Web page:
UK Parking Control v XYZ Ltd. Basildon 04/10/2017. D5HW078T DJ Monlieaux
UKPC represented by a solicitor from SCS Law
XYZ ltd represented by Mr D, an employee
The Prankster was asked for help by a small company.
In March 2017 they had received a worrying county court claim from a law company called SCS Law (a trading name of LPC Law), alleging that one of their vans had been parked on several occasions on the estate which their client UKPC managed the parking for. This was the first they had heard of this, so they requested more information, which was duly emailed to them.
The van was a company van which had been parked at the house of an employee at night. SCS Law alleged that no commercial vehicles were allowed on the estate between something like 19:00-07:00 and UKPC had “charged” the member of staff with this offence at various times in the middle of the night – midnight etc. The employee had no recollection of this happening, and did not receive any windscreen tickets. UKPC had sent everything to the previous address of the company, who did not receive any of it, even though redirection was in place. Unfortunately there were two buildings on the site with very similar addresses and the same postcode, and a large amount of post had gone missing.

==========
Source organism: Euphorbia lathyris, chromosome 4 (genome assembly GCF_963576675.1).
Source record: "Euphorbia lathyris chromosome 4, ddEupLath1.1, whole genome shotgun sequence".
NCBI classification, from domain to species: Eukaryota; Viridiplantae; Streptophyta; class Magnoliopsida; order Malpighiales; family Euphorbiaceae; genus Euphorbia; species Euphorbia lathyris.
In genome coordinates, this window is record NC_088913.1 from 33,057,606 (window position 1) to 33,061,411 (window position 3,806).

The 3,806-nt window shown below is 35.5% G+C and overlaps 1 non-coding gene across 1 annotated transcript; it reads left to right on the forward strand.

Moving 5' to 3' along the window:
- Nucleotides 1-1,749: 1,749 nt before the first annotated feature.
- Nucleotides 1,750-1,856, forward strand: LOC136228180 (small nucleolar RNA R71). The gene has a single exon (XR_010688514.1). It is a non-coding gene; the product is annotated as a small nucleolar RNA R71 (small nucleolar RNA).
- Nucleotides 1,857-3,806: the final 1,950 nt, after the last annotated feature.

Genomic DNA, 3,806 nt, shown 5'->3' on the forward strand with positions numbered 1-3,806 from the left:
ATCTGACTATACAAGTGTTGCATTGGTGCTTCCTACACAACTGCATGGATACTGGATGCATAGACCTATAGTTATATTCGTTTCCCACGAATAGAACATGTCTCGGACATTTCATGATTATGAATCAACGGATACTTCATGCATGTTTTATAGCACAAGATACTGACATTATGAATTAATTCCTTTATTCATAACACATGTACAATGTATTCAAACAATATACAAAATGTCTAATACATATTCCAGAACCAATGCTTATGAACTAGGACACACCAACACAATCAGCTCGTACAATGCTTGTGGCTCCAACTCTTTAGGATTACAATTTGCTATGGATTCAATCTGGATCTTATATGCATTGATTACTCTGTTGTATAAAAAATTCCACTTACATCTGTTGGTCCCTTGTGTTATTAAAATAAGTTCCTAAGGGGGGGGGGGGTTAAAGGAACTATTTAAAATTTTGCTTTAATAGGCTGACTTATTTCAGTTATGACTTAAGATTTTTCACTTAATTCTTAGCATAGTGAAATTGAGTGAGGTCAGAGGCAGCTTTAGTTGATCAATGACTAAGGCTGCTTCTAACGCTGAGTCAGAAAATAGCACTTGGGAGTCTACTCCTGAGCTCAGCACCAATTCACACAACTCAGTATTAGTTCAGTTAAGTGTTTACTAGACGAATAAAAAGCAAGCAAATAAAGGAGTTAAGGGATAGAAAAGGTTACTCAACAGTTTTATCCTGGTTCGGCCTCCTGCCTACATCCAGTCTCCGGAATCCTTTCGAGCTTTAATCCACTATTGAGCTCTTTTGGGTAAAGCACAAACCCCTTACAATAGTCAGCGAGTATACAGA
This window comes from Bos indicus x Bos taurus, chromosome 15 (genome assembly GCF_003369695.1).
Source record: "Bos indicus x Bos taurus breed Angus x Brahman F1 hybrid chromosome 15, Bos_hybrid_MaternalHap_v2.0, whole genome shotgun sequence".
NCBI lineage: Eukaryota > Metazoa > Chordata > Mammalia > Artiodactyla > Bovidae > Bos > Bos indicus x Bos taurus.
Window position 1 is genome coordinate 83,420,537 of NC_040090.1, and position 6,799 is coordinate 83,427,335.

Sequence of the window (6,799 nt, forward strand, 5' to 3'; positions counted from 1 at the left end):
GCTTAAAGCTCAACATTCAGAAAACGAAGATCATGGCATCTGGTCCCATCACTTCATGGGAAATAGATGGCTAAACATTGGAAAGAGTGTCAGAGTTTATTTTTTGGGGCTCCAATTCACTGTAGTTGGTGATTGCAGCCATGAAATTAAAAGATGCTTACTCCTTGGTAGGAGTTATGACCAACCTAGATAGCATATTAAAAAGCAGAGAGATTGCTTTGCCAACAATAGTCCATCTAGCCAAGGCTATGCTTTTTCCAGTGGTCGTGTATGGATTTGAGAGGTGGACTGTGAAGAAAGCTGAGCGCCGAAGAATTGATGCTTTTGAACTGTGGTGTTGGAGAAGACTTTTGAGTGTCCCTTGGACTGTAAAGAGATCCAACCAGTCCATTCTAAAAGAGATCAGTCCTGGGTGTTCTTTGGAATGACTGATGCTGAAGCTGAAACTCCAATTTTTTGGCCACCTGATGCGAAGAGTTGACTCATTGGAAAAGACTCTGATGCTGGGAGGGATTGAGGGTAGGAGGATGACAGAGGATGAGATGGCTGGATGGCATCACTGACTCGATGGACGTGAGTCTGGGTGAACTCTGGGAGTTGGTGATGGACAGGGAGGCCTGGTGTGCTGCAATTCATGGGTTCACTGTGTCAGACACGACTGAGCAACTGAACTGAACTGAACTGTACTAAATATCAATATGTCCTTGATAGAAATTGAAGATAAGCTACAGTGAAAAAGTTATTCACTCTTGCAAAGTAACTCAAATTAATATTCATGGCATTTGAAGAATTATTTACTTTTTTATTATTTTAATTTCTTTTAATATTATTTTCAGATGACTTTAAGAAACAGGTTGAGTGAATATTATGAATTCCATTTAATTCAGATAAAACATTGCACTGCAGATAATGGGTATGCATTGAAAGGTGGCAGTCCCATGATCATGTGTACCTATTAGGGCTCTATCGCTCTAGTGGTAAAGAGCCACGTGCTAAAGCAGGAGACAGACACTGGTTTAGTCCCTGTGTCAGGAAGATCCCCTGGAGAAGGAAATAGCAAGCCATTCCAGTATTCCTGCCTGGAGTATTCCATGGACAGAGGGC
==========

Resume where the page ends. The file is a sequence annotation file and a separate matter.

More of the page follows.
The employee made enquiries and found out that UKPC do operate the parking there. New signs had been fitted around his estate, but these were done in late December – all of the charges were from October and November 2016.
The judge was not impressed by SCS Law's bundle. She ruled that the company had no keeper liability; although they were the registered keeper of the van, they were not the keeper for the purposes of POFA 2012, which defines keeper in a different way. The staff member who used the van was the keeper.
The driver was also not acting as agent of the company, because this was private use after the working day had finished.
No contract was formed with the driver because the signs were poor and not visible at night when the tickets were issued.
The paperwork had also not been received within the mandatory time period, and was therefore out of time to establish keeper liability.
The claim was dismissed.
There were a number of other flaws with the case, any of which could also have rendered the charges invalid. The signage was forbidding, which would make any contravention a trespass, and the charges invalid as per the rulings in ParkingEye v Beavis  UKSC 67. The UKPC contract appeared to be with a company which was dormant. It was not apparent why UKPC thought they could override the rights of the home owner to park on his own drive.
The operation appeared to be a self-ticketing one, with part of the income from each ticket going to the management company. This would appear to contradict their claim they were dormant.
which it was decided not to use were not explored.
The claim was handled by Andrew Morgan.
The claim was so flawed that The Prankster questions the judgment of Andrew Morgan for his handling of the case. SCS Law claim to be experts in parking law, but on this showing The Prankster can only conclude that they are completely incompetent.
The buck has to stop somewhere, so the Prankster holds director Len Crowder to account.
Really, if you are holding yourself up to be experts in some area of law, you should at least have basic knowledge of the issues.
The Parking Prankster